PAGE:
A United States jury on Tuesday found former police officer Derek Chauvin guilty of the murder of African-American man George Floyd in May, the AP reported. His sentencing will take place in eight weeks, according to CNN.
Chauvin was found guilty of second-degree murder, third-degree murder and manslaughter. He could face up to 40 years in prison for the first charge, 25 for the second and 10 for the third.
Ben Crump, Floyd’s family’s lawyer, said the verdict was a turning point in history and “sends a clear message on the need for accountability of law enforcement”. He added that Floyd’s family finally got “painfully earned justice”.
One of Floyd’s younger brothers, Philonise, said at a press conference in Minneapolis that the family was able to breathe again. “Justice for George means freedom for all,” the brother said.
US President Joe Biden described Floyd’s death as “a murder in full light of day” and said it “ripped the blinders off for the whole world” to see racism, according to the AP. The president in a televised address praised the verdict but urged protestors to steer clear of violence. Floyd’s death ignited nationwide protests last year, demanding police reform to the US criminal justice system and its treatment of minorities.
“There are those who will seek to exploit the raw emotions in the moment – agitators and extremists who have no interest in social justice,” Biden warned. “We can’t let them succeed.”
Vice President Kamala Harris, who spoke before Biden, vowed to work with the president to urge the Senate to pass “long overdue” legislation on police accountability. “A measure of justice is not the same as equal justice,” she added. “This verdict brings us a step closer. We still have work to do. We still have to reform the system.”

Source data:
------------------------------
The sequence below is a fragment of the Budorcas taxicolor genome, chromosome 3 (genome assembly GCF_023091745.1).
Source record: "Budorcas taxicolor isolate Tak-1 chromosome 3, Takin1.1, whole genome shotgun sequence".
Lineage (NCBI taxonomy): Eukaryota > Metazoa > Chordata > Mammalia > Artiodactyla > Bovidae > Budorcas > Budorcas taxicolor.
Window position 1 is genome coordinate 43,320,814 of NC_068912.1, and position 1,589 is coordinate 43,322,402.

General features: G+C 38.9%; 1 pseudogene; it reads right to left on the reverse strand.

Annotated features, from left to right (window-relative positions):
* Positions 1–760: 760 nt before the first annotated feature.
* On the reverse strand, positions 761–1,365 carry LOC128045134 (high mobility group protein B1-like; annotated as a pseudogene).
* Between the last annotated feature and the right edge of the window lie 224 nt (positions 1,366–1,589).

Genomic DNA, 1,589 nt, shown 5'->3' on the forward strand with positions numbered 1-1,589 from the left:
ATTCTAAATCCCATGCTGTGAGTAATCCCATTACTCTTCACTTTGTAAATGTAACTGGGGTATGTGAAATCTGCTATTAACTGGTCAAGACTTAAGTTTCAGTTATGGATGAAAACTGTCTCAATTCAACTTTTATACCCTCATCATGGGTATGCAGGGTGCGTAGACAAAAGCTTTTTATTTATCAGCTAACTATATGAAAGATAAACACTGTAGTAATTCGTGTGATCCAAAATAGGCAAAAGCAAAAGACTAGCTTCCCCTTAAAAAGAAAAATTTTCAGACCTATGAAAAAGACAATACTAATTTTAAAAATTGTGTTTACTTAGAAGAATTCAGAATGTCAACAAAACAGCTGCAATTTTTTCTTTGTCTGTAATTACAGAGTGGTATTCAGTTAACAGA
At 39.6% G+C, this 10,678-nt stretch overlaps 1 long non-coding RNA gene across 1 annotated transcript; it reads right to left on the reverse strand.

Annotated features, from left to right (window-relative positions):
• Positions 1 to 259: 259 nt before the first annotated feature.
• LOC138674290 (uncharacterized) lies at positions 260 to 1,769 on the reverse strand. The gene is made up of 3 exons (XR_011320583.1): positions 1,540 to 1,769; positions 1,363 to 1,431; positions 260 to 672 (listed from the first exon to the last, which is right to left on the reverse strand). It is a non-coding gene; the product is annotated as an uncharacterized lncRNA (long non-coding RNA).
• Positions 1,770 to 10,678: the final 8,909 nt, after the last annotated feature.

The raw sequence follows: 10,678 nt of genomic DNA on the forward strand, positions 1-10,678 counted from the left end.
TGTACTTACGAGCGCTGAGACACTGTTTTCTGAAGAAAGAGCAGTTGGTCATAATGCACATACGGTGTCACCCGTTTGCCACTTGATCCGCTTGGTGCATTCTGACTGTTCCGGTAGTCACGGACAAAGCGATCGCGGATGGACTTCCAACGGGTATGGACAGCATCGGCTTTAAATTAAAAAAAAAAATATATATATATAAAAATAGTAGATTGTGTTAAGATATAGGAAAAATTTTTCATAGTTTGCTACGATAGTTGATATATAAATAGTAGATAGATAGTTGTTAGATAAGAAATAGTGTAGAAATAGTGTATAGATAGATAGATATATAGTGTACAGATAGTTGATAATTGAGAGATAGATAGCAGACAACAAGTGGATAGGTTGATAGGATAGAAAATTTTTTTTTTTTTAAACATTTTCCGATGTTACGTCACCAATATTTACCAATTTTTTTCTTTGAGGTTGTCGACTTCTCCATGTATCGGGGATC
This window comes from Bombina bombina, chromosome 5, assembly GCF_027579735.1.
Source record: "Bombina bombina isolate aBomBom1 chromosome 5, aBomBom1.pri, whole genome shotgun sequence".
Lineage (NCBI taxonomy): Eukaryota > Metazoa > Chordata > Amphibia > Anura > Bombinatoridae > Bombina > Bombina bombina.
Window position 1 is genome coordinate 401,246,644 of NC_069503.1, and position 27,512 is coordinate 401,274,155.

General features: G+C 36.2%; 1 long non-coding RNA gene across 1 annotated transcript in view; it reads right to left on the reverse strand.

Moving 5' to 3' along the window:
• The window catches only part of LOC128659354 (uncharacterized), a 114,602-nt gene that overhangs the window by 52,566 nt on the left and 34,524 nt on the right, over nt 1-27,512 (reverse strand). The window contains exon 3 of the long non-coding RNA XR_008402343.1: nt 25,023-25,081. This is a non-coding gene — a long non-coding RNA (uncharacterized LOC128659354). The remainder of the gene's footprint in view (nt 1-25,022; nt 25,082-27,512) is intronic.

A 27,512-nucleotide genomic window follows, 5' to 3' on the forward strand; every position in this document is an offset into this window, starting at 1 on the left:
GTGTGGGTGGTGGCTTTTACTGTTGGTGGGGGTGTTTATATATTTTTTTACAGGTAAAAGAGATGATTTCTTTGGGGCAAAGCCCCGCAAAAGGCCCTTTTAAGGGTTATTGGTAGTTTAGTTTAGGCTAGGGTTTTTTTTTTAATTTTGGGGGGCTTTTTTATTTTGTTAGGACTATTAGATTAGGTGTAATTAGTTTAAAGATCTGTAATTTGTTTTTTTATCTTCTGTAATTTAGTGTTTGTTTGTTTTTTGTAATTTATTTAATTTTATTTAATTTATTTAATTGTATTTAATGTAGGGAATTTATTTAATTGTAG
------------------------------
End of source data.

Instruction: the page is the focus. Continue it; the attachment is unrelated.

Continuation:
Former US President Barack Obama said that while the jury did the right thing, true justice requires much more to be done. “If we’re being honest with ourselves, we know that true justice is about much more than a single verdict in a single trial,” he said in a statement. “True justice requires that we come to terms with the fact that Black Americans are treated differently, every day. While today’s verdict may have been a necessary step on the road to progress, it was far from a sufficient one. We cannot rest.”
During Chauvin’s trial, which began in March, medical experts had said that he died of a lack of oxygen.
On May 25, four police officials detained Floyd after he had allegedly used a counterfeit bill at a store in Minnesota. Chauvin kneeled on Floyd’s neck as the others watched and did nothing to stop him, though passersby stopped to question the officers. Floyd was unarmed.
Protests grew after a widely shared video showed Chauvin kneeling for almost nine minutes on Floyd, as the African-American was seen pleading with the officials saying: “I can’t breathe”. He died on the spot.
An autopsy commissioned for Floyd’s family had also found that he died of asphyxiation due to neck and back compression. The autopsy showed that the compression cut off blood to Floyd’s brain, and that the pressure of other officers’ knees on his back made it impossible for him to breathe.